|Publication number||US5143551 A|
|Application number||US 07/461,295|
|Publication date||Sep 1, 1992|
|Filing date||Jan 5, 1990|
|Priority date||Jan 5, 1990|
|Publication number||07461295, 461295, US 5143551 A, US 5143551A, US-A-5143551, US5143551 A, US5143551A|
|Inventors||Stanley I. Mason, Jr., David S. Draeger|
|Original Assignee||Crisis Communication, Inc.|
|Export Citation||BiBTeX, EndNote, RefMan|
|Patent Citations (13), Referenced by (14), Classifications (7), Legal Events (3)|
|External Links: USPTO, USPTO Assignment, Espacenet|
This invention relates to the field of fingerprinting and, in particular, to a card used to carry and dispense ink.
One of the inventors herein was a co-inventor in U.S. Pat. No. 4,706,600 on "Kit For Making Sets Of Transparent Fingerprints Using Differential Adhesion," the disclosure of which is incorporated herein by reference. In that patent dry ink was used for fingerprinting and was applied to the fingers with a dauber. The present invention is believed to be an improvement over that system.
In the present invention we substitute what we call an inking card for the dauber. This card has front and back sheets with an intermediate thin sheet carrying a coating of black fingerprint ink printed on the upper surface of the inner sheet. The front sheet has ten scored areas, one for each finger, which can hinge open to reveal the ink underneath. These hinged panels can be opened one at a time, a finger pressed against the ink, and then closed again. The thickness of the ink is preferably just enough for one print, so that the proper quantity of ink goes on the finger, just enough to make a good print and not so much as to result in a smudged print. When this thickness is used, the card is a single use card.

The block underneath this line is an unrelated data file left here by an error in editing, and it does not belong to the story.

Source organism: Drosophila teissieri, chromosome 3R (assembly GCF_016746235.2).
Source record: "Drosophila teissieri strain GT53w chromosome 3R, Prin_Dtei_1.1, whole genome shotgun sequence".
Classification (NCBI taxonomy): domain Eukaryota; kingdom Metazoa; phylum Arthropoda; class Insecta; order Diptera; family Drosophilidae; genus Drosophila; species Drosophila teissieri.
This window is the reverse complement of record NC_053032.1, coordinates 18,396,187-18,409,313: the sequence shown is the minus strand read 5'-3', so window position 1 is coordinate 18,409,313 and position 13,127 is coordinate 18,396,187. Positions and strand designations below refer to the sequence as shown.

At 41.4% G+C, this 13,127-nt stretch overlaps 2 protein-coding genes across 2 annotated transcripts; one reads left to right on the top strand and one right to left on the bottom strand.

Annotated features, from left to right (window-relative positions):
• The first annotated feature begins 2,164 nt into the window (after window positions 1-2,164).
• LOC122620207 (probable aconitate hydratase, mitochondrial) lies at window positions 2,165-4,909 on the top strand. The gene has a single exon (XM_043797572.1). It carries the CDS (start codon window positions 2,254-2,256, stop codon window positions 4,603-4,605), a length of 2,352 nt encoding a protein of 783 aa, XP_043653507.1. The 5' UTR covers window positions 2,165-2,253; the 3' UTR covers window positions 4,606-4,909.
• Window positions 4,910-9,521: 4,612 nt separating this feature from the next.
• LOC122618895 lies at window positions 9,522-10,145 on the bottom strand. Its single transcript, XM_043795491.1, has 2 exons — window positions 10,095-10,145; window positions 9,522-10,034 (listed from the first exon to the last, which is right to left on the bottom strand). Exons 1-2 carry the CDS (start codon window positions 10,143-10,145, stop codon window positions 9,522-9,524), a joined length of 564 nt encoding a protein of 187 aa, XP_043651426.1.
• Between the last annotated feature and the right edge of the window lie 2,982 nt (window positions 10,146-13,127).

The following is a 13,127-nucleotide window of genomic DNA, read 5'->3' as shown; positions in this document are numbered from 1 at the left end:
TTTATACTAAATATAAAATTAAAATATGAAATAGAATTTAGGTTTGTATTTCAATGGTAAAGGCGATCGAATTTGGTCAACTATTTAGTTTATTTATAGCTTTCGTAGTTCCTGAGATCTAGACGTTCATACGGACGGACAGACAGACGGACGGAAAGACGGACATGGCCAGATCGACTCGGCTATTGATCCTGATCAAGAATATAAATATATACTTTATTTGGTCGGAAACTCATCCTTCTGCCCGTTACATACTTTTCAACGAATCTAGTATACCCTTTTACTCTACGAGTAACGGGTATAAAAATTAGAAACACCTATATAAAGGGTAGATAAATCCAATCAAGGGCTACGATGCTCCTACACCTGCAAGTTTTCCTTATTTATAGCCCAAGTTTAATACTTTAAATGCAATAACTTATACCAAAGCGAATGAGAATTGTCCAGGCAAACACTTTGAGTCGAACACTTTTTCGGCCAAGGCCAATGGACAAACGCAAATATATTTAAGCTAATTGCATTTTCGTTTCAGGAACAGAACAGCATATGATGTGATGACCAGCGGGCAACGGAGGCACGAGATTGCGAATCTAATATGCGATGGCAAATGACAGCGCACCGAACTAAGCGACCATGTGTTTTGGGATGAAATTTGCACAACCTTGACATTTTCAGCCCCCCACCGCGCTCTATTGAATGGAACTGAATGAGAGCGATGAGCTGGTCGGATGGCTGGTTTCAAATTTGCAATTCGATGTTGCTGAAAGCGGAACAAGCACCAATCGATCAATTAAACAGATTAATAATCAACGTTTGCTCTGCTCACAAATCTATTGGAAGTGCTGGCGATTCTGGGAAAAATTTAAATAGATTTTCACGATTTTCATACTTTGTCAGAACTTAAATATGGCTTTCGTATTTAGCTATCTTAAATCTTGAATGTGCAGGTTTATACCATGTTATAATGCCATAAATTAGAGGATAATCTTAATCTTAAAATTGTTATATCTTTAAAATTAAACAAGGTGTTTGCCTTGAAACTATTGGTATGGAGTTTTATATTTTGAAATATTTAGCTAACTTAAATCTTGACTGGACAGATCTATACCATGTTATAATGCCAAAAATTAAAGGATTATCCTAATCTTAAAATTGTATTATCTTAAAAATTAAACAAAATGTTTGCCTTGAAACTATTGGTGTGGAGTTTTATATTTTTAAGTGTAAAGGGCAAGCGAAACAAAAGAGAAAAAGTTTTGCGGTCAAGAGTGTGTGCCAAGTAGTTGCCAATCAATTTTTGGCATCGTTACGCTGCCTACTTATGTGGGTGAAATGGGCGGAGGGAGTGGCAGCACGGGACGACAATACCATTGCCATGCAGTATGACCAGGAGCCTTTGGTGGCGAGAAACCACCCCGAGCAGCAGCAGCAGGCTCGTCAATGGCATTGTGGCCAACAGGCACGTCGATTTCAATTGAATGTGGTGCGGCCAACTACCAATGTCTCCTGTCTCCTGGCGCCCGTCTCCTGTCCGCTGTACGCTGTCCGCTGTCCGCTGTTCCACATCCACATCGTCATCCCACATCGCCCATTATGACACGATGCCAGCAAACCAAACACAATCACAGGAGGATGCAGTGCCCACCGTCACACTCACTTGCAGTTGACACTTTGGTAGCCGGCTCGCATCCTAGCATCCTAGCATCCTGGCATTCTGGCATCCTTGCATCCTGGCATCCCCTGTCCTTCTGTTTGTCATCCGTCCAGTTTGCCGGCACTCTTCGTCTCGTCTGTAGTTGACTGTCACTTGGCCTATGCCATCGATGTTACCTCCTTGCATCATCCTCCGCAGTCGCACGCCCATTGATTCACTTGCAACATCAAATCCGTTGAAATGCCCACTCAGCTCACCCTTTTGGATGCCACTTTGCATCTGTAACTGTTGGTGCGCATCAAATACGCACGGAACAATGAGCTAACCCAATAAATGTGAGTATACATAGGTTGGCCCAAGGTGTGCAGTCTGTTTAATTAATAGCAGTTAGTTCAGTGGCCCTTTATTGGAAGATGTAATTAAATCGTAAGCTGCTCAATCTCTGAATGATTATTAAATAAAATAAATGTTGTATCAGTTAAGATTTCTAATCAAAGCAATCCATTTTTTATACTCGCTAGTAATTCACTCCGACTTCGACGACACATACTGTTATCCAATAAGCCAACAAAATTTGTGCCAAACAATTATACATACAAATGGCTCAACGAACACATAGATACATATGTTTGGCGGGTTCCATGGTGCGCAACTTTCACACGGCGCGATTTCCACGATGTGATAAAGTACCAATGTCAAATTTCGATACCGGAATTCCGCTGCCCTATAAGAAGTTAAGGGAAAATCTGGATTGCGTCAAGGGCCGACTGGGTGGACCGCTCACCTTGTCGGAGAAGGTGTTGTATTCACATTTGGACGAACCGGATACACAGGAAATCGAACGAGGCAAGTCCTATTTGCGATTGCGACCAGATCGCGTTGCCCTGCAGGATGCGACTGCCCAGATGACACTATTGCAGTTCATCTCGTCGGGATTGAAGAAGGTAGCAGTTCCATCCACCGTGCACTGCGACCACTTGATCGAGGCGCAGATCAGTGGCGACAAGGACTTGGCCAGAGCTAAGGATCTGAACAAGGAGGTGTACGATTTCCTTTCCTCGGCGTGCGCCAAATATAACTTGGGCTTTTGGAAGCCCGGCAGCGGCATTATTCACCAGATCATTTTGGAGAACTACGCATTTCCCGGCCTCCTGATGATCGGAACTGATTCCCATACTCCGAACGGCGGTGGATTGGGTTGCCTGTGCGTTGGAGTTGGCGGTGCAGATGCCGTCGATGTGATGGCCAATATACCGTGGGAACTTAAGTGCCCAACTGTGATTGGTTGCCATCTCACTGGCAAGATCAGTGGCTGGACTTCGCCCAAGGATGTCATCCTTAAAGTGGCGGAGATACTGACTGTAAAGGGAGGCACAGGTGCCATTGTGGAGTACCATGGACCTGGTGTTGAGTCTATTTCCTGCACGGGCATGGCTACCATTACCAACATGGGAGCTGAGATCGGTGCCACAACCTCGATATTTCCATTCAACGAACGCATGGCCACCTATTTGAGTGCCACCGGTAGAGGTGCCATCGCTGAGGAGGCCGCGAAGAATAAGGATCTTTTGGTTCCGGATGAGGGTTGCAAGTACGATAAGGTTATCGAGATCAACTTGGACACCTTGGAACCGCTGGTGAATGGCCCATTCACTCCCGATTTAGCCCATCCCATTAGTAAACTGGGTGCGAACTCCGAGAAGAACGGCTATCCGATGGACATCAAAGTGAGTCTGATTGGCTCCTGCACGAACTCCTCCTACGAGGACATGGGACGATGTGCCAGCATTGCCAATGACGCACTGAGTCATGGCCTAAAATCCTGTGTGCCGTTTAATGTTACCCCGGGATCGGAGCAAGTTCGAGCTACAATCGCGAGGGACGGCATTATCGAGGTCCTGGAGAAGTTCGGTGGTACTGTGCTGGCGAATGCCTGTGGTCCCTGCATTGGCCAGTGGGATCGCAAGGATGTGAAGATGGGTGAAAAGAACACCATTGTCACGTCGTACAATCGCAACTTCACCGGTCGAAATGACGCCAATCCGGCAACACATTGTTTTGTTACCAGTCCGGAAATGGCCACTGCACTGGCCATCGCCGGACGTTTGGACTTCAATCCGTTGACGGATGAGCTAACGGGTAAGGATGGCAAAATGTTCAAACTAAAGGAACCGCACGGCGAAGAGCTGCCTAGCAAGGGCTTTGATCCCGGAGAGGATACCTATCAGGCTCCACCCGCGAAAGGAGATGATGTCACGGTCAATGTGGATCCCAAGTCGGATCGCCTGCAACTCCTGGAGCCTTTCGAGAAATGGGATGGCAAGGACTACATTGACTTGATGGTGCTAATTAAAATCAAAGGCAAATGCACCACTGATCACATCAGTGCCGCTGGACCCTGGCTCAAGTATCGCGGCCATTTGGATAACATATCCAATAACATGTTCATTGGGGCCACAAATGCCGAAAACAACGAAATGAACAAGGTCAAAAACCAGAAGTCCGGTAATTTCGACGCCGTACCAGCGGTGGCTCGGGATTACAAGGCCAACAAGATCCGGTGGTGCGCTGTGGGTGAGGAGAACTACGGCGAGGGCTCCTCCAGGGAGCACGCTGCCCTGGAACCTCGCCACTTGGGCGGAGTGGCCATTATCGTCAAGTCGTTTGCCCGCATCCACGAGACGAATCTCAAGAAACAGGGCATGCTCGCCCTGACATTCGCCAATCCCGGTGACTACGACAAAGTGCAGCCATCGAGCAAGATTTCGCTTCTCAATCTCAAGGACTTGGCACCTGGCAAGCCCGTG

FIG. 1 is a perspective view of our inking card. Two of the panels are shown open, one so the black fingerprint ink can be seen and the other so that one can see how a finger is pressed against the ink.
FIG. 2 is a plan view of the inking card, showing how the panels can be numbered to show a sequence of use, and labelled to suggest which finger should be used for each opening. This labelling provides the advantage of preventing the user from using the same ink area for more than one finger.
FIG. 3 is a partial plan view showing how the front of the card can be scored or clicked out to form a reclosable, hinged panel covering the opening.
FIG. 4 is a section taken on line 4--4 of FIG. 2 showing the front and back sheets of the card and the inking sheet in between them.
FIG. 5 is similar to FIG. 4, showing a modification in which the backing sheet has been omitted.
Our inking card 1 includes a front sheet 3 and a rear sheet 5. These sheets can be two sheets adhered together along their edges with an adhesive or can be a single folded sheet. The front sheet has been scored or clicked to define a plurality of openings 7 each closed with a hinged panel 10, with hinges 11, and a tab 13 on the opposite end of the panel from the hinge to aid in opening the panel and then in keeping the panel closed, once that area has been used.
The scoring 9 is not complete enough to allow the panels to open, but is complete enough to permit the user to break them free simply by bending the inking card in the area of the tab 13. The tab 13 will then project outwardly and can be grasped to open the panel.
The front sheet 3 and rear sheet 5 are preferably made of a thin card which can flex sufficiently to allow the scoring 9 on the front sheet 3 to be broken. We prefer using a card with a smooth, glossy finish. This serves to reduce the possibility of the ink adhering to the inner surface of sheet 3. A card or sheet made of 20 to 60-lb offset works satisfactorily.
If desired, a space can be provided on the front sheet 3 for a sleeve 14 carrying transfer tapes 15 of the type described in the above-mentioned patent.